Like, an engine 'running' at a relatively low RPM due to the airflow? I still think it's plausible. The imbalance due to some missing turbine blades or even an entire fan blade (it's not like they weigh absolutely nothing) would cause a lot of vibrations even at low speeds. Try throwing a brick in an idling tumble dryer. They frickin' obliterate themselves.
      https://www.youtube.com/watch?v=vROdVsU_K80

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      NX28388


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      Post #67573, posted on 06-26-2017 GMT-5 hours    
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      airlinerart1 :
      What a strange thing to say, so are you saying Boeing and old, nae ancient, technology Douglas aircraft, in general, are far safer than Airbus? I find this Airbus/Boeing slagging match on websites and forums absolutely bizarre.



      And, under the circumstances of an accident that could have turned deadly, I find the "my favorite manufacturer makes better airplanes than the other guy" talk in seriously questionable (if not poor) taste. I'm much more interested in what the investigation turns up, and how it can be prevented from happening again.

      Jodie Peeler

      In 1924 Wien was Alaska's first airline. In 1980 it still is.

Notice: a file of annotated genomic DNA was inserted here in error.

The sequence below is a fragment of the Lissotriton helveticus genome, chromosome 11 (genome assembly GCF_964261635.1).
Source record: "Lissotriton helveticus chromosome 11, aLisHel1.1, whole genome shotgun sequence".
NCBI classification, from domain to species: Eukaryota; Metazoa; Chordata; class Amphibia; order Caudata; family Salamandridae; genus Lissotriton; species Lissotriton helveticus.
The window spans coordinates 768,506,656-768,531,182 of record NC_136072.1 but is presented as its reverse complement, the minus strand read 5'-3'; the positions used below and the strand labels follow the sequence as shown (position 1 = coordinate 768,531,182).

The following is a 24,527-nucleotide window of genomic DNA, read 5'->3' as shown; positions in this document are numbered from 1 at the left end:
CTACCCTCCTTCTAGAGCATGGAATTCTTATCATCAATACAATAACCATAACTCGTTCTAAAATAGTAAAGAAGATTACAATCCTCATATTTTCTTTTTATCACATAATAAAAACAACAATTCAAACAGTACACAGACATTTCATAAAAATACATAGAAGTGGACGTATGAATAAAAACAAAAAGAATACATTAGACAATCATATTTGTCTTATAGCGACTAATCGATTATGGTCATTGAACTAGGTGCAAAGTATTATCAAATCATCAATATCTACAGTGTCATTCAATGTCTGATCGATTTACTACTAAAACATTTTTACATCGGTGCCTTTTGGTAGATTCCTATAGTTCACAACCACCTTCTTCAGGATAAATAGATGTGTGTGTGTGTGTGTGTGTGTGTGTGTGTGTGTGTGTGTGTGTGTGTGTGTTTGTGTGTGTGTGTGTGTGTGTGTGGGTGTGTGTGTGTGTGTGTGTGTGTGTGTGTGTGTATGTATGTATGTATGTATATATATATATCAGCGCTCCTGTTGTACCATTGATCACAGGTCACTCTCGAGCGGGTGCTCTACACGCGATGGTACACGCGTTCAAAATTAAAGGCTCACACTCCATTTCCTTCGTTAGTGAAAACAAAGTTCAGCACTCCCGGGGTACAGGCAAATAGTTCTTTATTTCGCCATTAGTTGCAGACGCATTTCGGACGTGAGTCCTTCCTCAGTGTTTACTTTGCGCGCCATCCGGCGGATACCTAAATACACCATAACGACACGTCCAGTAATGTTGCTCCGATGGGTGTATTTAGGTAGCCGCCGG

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      FLYHY


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      Post #67602, posted on 07-01-2017 GMT-5 hours    
      I miss flying planes that were planes and not flying computers - yes, there is a difference.

      That being said, when I have dealt with a vibration, such as shown in the video, it has always been the result of a mechanical issue, not the computer or FBW system acting up.

      The only time this wasn't the case was when the computer failed, causing the autopilot to disconnect and then we had to, GASP, actually fly the airplane. Bumpiest flight I have ever had.

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      Bradlem


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      Post #67603, posted on 07-01-2017 GMT-5 hours    
      It is irrelevant what type of aircraft it is , let's stick to the art of modelling and await the appropriate official technical report.
      KR
      Mark

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      LH707


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      Post #67609, posted on 07-02-2017 GMT-5 hours    
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      FLYHY :
      I miss flying planes that were planes and not flying computers - yes, there is a difference.

      That being said, when I have dealt with a vibration, such as shown in the video, it has always been the result of a mechanical issue, not the computer or FBW system acting up.

      The only time this wasn't the case was when the computer failed, causing the autopilot to disconnect and then we had to, GASP, actually fly the airplane. Bumpiest flight I have ever had.


      I actually fly better when some of the gizmos are off: my CFI the other week dimmed the display and told me to "figure it out," went more smoothly than before.